Certainly Jesus’ message means different things to different people, and has been coopted and even altered to serve the purposes of various groups throughout human history. Beginning with gospel writers, each had their own view of who Jesus was and what he was about, and included in their writings those things that were important to their belief system or agenda, and left other things out. Every Christian has done the same ever since, including us, creating a Jesus in our own image that suits our purposes. For Mark, it was about going back to the beginning, to the roots of Jesus’ mission and ministry in Galilee. Not spending too much time mourning Jesus’ death but taking up his cross and continuing his work. Galilee was where it all started, it was the place a revolution was born – and Mark’s gospel invited Jesus followers back to Galilee to pick up where things were left off. It began in Galilee with healing and teaching and calling people to follow him; it lead to questioning the authority of the Pharisees and putting people over the law. Jesus’ death did not mean that work was over – in fact, the work was just beginning. That was, for Mark, the true resurrection experience. The work continues.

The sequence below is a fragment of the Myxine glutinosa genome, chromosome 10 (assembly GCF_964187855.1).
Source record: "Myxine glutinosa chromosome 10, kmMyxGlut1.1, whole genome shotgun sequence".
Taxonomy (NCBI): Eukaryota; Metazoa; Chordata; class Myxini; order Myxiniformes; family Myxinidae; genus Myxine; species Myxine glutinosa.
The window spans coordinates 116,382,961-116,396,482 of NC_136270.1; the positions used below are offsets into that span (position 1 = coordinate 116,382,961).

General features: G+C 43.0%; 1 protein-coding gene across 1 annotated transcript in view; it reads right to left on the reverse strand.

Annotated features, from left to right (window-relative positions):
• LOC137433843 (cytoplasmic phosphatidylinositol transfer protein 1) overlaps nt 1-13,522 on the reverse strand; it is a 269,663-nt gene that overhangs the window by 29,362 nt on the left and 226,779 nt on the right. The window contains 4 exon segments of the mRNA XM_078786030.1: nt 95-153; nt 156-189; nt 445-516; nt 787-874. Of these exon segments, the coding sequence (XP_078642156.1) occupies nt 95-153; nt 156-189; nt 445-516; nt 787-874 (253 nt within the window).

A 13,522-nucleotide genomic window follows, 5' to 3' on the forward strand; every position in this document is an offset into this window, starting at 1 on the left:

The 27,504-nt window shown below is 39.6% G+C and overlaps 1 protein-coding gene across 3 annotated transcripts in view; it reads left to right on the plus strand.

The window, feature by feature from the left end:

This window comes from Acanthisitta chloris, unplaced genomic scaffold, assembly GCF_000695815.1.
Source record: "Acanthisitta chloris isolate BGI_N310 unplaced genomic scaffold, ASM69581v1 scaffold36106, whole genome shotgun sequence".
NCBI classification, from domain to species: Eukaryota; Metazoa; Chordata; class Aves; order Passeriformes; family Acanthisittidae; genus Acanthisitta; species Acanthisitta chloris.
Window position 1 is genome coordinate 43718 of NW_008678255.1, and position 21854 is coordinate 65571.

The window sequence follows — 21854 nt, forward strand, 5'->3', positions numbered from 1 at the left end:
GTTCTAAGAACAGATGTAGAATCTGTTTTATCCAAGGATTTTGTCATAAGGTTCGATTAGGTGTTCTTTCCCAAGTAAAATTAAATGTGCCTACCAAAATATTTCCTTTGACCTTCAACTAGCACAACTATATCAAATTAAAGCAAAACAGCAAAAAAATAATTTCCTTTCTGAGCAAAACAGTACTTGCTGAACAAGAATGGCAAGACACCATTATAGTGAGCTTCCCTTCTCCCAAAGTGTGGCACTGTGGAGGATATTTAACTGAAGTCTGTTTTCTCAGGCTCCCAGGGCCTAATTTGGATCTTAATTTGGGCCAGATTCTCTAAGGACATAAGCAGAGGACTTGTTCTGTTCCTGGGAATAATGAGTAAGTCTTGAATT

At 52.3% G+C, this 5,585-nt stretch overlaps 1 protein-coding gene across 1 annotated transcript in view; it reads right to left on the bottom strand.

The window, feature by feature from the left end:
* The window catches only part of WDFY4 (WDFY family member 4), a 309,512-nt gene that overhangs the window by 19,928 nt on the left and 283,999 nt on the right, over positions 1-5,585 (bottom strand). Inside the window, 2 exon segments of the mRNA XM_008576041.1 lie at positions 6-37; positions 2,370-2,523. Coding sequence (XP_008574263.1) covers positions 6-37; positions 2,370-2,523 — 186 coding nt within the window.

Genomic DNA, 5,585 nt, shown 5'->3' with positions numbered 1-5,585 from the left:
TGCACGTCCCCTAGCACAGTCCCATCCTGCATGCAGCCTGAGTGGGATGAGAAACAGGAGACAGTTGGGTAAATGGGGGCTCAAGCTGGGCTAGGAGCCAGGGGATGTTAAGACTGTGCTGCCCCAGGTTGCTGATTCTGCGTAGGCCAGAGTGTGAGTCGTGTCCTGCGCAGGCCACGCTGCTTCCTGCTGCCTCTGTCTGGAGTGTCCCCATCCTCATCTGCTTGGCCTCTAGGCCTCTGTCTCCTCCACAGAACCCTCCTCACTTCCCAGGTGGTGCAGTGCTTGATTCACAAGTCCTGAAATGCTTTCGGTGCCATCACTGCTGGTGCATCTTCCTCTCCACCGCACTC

Let that sink in – it is powerful. Death does not mean the end of things – it is the beginning. “So go,” said the stranger dressed in white. “Don’t just stand there and mourn – get back to the work at hand, it’s not over!” Rev. Mark Sandlin writes, “We live in a world where things that are dead stay dead. But that couldn’t be further from the message of Easter. The Easter story teaches us that where there is Love… there are no endings. Death is never final. Hope is never lost. There is always a new way, a new path, a new life. It teaches us that the oppressive systems of this world do not stand a chance against Love. It teaches us that you cannot nail Love down – we tried that once and it did not work. We need to see that while it IS a story from way back, it is ALSO a story that is possible in every moment of our lives.” As Bob said last week, Palm Sunday happened, Palm Sunday always happens. The same can be said of Easter. Sandlin continues, “Easter should remind us that we are called to live resurrected lives. Easter is not just about Jesus; it’s about us; Easter is not about death; it’s about life. Easter is not about the past; it’s about the future. It is not just about the story of a Resurrection that happened then; it is about the resurrections that are happening now. Ultimately, Easter is about how hope breaks into a world that can seem overwhelming and oppressing. It is about how hope can and will overcome death – and not only actual death but the metaphorical deaths that confront us every day. It is about how those deaths aren’t the end of things but the beginning. With Love, death is never final; hope is never lost; there is always a new way, a new path, a new life.”